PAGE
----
Since the inception of the NSW Aboriginal Land Rights Act in June 1983, more than 160,000 hectares of land has been returned to Aboriginal land councils, and the Government has committed to approving more claims.
The 40-year anniversary of the Act is being acknowledged during NAIDOC week celebrations, commencing Monday 3 July.
Minister for Lands and Property Steve Kamper said land claims are not just a “physical asset” but are also deeply connected to cultural identity and spiritual beliefs.
“These land claims have delivered fantastic results to local communities across the state,” Kamper said.
“Crown Lands is working closely with the NSW Aboriginal Land Council and Local Aboriginal Land Councils to deliver tangible outcomes for Aboriginal communities and peoples.”
In 2022/23, Crown Lands has assessed almost 600 land claims with more than 400 grants in whole or in part. Almost 4000 hectares of land has been returned to 56 different Aboriginal lands councils.
Recently approved land claims included 88.5 hectares of bushland, formerly part of Kingsgate Mines (bordering the Yarrow River in the NSW Northern Tablelands), that will be returned to Glen Innes Local Aboriginal Land Council.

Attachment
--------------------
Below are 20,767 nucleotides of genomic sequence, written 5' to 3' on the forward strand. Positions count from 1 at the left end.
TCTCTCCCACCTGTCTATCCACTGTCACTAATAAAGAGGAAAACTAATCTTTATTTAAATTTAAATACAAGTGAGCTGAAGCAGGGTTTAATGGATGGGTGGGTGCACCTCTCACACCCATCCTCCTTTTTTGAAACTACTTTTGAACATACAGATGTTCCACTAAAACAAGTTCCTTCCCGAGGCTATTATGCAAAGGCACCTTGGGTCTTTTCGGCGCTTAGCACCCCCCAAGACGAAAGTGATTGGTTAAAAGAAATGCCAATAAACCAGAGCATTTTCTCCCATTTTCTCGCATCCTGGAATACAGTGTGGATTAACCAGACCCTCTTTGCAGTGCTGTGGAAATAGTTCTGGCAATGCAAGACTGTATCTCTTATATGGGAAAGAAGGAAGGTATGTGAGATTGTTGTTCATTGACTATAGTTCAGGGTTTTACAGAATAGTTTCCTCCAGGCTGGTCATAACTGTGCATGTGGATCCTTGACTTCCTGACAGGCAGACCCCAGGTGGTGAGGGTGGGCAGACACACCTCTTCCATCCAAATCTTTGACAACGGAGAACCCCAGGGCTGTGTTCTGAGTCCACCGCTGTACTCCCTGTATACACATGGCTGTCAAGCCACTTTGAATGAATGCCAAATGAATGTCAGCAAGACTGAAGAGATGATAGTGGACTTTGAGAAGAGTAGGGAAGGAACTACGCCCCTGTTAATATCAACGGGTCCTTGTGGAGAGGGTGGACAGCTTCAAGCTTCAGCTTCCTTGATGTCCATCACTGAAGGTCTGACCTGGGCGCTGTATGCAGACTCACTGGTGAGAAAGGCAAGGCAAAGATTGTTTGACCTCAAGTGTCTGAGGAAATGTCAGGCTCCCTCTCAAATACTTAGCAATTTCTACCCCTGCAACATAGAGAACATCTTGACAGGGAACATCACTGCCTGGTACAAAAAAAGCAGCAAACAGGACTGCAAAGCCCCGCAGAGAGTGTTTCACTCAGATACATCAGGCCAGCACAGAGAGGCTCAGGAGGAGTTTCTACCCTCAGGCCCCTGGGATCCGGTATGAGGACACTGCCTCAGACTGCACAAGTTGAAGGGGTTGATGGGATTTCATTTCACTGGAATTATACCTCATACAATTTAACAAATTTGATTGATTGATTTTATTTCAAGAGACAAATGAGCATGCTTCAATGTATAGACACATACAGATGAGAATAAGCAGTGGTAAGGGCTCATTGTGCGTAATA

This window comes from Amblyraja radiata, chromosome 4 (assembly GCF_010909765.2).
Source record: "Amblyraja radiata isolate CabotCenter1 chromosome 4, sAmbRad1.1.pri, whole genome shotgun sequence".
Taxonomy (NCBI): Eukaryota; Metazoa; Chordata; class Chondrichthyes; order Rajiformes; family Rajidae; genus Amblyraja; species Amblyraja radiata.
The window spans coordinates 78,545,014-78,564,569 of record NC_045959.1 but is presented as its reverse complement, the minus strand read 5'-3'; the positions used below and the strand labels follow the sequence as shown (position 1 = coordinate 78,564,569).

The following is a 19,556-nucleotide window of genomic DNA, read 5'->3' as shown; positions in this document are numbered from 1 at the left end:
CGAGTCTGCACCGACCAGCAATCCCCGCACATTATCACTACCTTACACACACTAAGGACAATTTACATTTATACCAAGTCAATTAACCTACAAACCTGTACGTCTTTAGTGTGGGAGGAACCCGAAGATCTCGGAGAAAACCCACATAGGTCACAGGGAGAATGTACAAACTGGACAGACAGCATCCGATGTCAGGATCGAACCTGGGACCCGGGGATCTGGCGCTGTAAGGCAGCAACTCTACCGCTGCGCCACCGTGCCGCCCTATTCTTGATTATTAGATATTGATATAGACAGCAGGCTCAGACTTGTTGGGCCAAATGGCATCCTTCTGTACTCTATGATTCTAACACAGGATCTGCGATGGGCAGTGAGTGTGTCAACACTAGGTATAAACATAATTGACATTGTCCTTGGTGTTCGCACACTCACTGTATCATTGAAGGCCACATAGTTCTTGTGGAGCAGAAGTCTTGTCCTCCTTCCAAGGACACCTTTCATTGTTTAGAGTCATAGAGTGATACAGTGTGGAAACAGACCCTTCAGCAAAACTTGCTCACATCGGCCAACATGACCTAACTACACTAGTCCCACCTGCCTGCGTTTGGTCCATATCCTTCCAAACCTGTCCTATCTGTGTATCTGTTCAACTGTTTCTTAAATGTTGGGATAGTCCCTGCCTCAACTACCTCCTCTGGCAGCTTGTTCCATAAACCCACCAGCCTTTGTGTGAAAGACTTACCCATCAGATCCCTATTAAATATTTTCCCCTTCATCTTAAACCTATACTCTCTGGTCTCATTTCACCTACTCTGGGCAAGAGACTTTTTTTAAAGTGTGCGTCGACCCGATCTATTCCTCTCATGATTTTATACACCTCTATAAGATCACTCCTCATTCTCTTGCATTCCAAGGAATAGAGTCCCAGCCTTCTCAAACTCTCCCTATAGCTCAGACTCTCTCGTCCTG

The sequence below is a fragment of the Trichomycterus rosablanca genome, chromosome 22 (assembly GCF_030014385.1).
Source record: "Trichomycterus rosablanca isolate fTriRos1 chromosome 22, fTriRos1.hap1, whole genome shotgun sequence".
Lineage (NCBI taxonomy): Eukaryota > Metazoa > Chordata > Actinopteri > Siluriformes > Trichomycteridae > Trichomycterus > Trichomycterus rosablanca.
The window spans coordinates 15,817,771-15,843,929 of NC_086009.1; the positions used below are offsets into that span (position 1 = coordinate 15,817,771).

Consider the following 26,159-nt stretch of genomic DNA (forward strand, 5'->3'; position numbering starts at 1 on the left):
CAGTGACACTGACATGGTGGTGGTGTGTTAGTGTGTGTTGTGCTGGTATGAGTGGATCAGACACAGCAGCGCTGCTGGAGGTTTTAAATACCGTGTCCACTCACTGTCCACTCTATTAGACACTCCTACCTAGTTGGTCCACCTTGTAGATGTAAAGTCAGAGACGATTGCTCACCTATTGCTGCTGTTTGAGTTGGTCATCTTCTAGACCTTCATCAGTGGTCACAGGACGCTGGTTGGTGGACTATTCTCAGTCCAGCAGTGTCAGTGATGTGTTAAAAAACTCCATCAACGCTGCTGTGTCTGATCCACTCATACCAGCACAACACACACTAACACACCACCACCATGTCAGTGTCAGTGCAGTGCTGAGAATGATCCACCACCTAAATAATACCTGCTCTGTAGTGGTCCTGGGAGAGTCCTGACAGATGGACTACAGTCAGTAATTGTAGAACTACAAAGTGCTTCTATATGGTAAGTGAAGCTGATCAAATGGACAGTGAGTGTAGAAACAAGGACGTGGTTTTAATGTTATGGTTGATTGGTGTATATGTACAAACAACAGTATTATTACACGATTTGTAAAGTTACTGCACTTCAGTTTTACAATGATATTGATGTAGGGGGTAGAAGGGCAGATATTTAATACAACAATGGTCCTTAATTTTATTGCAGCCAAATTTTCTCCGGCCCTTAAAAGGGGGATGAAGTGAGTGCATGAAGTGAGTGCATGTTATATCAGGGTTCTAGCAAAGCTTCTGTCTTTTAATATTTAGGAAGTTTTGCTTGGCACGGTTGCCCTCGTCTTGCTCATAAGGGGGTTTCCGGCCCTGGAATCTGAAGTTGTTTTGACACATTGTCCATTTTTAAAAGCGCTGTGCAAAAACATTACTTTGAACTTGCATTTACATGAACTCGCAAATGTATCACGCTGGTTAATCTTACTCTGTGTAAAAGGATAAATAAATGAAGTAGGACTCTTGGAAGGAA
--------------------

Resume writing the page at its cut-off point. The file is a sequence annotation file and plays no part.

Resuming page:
Three blocks of land with a combined size of 6.47 hectares around Narromine will be returned to the Narromine Local Aboriginal Land Council; and more than 1000 square metres of land adjoining Hay Courthouse will be returned to Hay Local Aboriginal Land Council.
Minister for Aboriginal Affairs and Treaty David Harris said the NSW Government is working to approve more land claims to support social, cultural, and economic benefits for Aboriginal communities.
“The NSW Aboriginal Land Council and Local Aboriginal Land Councils have a right to lodge land claims under the Aboriginal Land Rights Act 1983, which are assessed to statutory criteria to determine if the land is lawfully used or occupied or needed for an essential public purpose,” Harris said.
“If the land is not occupied or needed the claim can be granted, which supports the social, cultural, and economic wellbeing of Aboriginal communities.”